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For us, consuming beans is a fact of life. They’re cheap, they’re plentiful. They’re one of my son’s favorite foods. They can be put into a huge variety of dishes and taste like they belong there. They’re a vegetable with protein. They can stretch meat meals. Did I mention they’re cheap? They store beautifully and take up no freezer space. They’re easily found in bulk. What’s not to like?
Well, the gastric distress was not liked. In fact, one family member was very vocal about it. Bean-zyme was only making the problem marginally better. So I recently made the switch from soaking my beans to sprouting my beans. Why? Sprouting produces less gastric distress. Less gastric distress makes for happier short folk. Happier short folk who are willing to eat beans again without complaint.
Sprouting has the added benefit of turning the bean into a vegetable and making the carbohydrates less bioavailable for absorption. The book Chickpea Breeding and Management has information on these changes. They cite studies showing sprouting decreases the total carb content and the starch content, increases the dietary fiber and increases the digestibility. So, for us, sprouting is an all-around win.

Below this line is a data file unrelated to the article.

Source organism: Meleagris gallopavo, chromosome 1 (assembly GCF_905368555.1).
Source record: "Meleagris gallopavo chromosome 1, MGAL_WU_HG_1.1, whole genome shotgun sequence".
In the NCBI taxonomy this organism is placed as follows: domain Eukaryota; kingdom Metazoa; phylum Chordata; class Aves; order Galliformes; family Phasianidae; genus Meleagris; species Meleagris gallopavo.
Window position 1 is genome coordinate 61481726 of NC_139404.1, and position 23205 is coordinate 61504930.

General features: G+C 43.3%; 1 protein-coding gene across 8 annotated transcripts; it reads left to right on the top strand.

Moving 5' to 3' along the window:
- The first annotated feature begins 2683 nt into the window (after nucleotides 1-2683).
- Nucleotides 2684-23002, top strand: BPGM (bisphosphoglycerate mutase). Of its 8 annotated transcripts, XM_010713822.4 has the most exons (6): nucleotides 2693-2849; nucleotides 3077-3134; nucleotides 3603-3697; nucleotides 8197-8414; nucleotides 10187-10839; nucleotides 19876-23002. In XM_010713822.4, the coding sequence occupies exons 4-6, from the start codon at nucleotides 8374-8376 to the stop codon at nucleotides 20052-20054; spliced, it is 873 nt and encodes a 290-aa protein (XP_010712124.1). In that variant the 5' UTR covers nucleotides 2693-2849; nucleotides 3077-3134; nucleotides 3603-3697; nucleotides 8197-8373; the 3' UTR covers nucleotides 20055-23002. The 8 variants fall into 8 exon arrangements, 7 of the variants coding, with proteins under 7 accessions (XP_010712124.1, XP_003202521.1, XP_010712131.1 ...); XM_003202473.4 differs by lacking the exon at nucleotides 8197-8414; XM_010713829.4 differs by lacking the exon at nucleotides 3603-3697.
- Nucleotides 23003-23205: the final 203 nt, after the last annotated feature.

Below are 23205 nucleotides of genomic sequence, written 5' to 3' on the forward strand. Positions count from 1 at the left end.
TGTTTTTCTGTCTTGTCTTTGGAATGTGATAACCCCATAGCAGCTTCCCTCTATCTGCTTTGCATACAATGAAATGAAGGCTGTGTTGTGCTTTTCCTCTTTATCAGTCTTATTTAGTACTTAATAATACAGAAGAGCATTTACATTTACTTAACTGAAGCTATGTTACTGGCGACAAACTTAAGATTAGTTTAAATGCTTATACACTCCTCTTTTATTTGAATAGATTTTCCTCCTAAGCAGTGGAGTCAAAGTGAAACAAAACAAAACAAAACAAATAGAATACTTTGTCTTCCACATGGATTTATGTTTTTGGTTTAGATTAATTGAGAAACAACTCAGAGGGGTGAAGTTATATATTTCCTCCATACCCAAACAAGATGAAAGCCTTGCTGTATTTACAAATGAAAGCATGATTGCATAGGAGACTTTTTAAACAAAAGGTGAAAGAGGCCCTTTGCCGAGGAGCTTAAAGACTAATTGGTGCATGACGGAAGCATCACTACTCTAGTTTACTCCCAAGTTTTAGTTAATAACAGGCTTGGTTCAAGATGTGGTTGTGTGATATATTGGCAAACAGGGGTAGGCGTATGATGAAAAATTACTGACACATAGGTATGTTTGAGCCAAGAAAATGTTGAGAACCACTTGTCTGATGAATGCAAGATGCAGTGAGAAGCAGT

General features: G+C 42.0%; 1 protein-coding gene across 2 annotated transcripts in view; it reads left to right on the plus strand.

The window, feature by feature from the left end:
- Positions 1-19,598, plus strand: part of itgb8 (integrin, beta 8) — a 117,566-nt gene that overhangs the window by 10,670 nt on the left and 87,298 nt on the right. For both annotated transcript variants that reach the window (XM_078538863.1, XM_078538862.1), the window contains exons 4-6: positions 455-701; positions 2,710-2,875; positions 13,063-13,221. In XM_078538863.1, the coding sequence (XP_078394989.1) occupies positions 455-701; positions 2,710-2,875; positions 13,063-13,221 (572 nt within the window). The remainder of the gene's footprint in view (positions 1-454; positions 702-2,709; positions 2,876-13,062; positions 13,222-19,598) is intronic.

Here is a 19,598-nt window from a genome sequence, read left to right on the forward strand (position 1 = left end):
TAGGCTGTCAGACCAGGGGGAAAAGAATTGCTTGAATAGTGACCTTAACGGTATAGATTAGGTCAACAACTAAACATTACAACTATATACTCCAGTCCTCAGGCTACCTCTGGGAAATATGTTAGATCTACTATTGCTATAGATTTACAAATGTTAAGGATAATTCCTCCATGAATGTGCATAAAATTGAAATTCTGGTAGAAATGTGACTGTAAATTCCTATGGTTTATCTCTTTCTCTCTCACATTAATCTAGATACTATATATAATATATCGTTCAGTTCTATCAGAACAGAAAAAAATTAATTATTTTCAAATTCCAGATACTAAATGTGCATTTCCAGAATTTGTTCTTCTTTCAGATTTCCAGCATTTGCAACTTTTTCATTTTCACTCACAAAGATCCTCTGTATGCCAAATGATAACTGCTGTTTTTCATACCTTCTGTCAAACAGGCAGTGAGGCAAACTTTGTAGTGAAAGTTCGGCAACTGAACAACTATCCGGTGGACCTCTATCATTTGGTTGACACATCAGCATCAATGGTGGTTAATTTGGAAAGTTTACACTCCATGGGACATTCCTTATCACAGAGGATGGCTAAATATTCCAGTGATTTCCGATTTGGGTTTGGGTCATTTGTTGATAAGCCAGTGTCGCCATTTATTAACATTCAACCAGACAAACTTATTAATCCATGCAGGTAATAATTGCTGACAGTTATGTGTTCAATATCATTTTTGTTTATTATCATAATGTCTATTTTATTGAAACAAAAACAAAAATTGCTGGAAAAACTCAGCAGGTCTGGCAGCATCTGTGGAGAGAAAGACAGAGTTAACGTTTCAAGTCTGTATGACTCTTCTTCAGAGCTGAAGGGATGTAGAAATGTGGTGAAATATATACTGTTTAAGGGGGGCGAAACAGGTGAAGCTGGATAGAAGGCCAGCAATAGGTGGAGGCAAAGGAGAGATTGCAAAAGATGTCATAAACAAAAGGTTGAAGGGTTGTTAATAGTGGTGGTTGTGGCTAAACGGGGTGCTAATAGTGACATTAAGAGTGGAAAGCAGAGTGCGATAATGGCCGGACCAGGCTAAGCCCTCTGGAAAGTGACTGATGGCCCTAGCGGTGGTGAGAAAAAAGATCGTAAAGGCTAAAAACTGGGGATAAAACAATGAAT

How to Sprout Beans
To sprout and cook beans, soak the beans in water overnight. Drain thoroughly, then spread out in a colander or a berry basket and set on the counter to dry. Cover with a towel if needed. Rinse the beans 3-4 times a day for two to three days and drain thoroughly each time. Discard them if mold or a sour smell develops. Depending on what type of bean you are soaking, it will take a different amount of time to get them to sprout for each type.
To cook, rinse thoroughly then cover by one-inch of water or stock and bring to a gentle simmer and cook until tender. Alternately, they can be cooked in your pressure cooker or your crock-pot.
This does take more planning and preparation, but I find the benefits outweigh that problem. You can do the beans in large batches, and once they are cooked they can be frozen just like soaked and cooked beans. That lets you keep them on hand and ready for inclusion in any meal you wish.
Edited to add: Please note that you must cook kidney and cannellini beans in order to neutralize the toxins found in the raw bean.